Felde, Vivian A. and Flantua, Suzette G. A. and Jenks, Cathy R. and Benito, Blas M. and de Beaulieu, Jacques-Louis and Kuneš, Petr and Magri, Donatella and Nalepka, Dorota and Risebrobakken, Bjørg and ter Braak, Cajo J. F. and Allen, Judy R. M. and Granoszewski, Wojciech and Helmens, Karin F. and Huntley, Brian and Kondratienė, Ona and Kalniņa, Laimdota and Kupryjanowicz, Mirosława and Malkiewicz, Małgorzata and Milner, Alice M. and Nita, Małgorzata and Noryśkiewicz, Bożena and Pidek, Irena A. and Reille, Maurice and Salonen, J. Sakari and Šeirienė, Vaida and Winter, Hanna and Tzedakis, Polychronis C. and Birks, H. John B. (2020) 'Compositional turnover and variation in Eemian pollen sequences in Europe.', Vegetation history and archaeobotany., 29 (1). pp. 101-109.
The Eemian interglacial represents a natural experiment on how past vegetation with negligible human impact responded to amplified temperature changes compared to the Holocene. Here, we assemble 47 carefully selected Eemian pollen sequences from Europe to explore geographical patterns of (1) total compositional turnover and total variation for each sequence and (2) stratigraphical turnover between samples within each sequence using detrended canonical correspondence analysis, multivariate regression trees, and principal curves. Our synthesis shows that turnover and variation are highest in central Europe (47–55°N), low in southern Europe (south of 45°N), and lowest in the north (above 60°N). These results provide a basis for developing hypotheses about causes of vegetation change during the Eemian and their possible drivers.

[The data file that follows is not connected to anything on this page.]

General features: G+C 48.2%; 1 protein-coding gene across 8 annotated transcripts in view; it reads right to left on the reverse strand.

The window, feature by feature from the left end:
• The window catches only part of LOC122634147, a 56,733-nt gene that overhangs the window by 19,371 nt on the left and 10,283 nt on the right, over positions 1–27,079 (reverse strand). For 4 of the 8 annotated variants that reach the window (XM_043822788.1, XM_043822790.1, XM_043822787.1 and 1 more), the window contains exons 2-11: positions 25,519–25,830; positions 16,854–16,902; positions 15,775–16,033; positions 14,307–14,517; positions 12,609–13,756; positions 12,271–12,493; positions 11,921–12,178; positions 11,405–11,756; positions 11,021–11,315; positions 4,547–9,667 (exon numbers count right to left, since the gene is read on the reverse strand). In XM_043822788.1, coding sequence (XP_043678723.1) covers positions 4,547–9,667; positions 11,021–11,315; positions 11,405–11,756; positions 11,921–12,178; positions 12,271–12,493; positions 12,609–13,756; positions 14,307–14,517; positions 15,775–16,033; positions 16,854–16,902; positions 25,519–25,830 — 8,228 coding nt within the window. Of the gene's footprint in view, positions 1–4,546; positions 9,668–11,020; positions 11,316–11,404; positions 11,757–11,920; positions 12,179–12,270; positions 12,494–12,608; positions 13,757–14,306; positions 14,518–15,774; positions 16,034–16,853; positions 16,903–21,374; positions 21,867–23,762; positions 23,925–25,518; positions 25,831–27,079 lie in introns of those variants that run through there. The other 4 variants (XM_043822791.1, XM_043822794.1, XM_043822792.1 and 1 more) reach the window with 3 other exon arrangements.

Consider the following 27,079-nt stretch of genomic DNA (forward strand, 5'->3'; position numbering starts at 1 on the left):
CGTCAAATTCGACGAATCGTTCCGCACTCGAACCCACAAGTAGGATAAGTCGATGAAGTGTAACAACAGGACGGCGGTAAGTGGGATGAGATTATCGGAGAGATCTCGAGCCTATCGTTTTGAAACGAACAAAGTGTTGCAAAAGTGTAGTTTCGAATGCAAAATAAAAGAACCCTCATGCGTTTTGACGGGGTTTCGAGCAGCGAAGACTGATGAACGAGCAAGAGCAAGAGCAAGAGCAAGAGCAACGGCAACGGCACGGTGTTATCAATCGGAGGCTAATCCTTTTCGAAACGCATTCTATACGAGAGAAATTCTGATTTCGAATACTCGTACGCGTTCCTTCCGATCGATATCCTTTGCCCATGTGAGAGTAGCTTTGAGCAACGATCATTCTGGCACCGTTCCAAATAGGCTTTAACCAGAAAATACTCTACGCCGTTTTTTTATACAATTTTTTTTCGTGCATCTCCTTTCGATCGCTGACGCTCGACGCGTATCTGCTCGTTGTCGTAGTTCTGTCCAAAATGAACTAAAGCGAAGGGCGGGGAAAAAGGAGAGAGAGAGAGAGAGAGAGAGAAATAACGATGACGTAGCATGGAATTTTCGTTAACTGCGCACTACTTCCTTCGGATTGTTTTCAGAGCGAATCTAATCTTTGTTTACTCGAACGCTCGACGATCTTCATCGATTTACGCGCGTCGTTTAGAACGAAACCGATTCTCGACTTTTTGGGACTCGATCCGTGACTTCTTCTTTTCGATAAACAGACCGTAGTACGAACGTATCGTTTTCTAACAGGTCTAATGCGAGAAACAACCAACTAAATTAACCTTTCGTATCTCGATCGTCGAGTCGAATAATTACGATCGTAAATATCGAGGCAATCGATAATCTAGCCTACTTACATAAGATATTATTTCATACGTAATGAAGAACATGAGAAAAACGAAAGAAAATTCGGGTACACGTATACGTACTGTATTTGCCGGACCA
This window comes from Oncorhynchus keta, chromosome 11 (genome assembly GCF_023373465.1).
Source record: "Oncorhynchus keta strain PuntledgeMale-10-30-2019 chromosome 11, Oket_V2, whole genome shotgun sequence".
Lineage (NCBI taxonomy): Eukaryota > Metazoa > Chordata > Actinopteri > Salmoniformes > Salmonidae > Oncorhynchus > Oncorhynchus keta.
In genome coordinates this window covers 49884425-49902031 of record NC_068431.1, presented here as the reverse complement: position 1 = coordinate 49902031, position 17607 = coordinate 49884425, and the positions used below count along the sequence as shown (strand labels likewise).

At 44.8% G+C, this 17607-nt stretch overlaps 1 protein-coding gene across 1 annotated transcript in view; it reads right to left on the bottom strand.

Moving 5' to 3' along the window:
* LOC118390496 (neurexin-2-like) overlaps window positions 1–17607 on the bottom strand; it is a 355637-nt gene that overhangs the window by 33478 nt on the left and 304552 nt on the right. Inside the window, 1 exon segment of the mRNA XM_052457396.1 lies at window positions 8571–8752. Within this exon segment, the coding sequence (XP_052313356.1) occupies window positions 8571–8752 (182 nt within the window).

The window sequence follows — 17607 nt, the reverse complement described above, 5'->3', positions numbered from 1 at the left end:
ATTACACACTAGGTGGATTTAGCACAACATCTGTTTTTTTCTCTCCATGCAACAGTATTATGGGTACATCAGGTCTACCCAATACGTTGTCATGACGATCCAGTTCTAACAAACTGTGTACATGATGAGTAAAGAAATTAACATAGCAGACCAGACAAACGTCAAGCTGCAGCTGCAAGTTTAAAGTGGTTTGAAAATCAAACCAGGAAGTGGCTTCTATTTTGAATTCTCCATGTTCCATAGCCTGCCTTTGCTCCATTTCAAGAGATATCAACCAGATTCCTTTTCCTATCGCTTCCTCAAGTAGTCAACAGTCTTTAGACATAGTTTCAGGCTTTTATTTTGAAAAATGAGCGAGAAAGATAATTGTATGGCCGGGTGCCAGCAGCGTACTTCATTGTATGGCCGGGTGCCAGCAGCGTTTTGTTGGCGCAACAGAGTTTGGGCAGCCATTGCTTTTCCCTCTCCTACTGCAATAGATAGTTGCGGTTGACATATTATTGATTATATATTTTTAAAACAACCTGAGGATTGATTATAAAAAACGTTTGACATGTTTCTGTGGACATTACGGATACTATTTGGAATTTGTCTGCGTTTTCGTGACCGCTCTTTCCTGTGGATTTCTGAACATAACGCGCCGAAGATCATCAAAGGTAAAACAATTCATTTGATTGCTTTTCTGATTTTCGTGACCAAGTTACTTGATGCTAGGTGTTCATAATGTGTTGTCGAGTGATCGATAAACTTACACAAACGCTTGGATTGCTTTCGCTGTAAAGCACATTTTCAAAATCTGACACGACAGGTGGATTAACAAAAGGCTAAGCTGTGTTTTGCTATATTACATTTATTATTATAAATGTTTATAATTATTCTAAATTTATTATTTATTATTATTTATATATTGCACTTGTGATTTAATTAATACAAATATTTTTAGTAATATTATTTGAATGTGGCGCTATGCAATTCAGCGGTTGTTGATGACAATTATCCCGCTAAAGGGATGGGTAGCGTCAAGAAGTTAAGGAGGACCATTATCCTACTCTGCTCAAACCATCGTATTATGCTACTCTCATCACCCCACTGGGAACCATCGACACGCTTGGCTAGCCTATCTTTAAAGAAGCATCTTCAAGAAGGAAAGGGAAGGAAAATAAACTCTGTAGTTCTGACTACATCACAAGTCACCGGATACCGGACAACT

|Full text:||(AM) Accepted Manuscript|
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|Publisher Web site:||https://doi.org/10.1007/s00334-019-00726-5|
|Publisher statement:||This is a post-peer-review, pre-copyedit version of an article published in Vegetation History and Archaeobotany. The final authenticated version is available online at: https://doi.org/10.1007/s00334-019-00726-5|
|Date accepted:||22 March 2019|
|Date deposited:||11 June 2019|
|Date of first online publication:||01 April 2019|
|Date first made open access:||01 April 2020|
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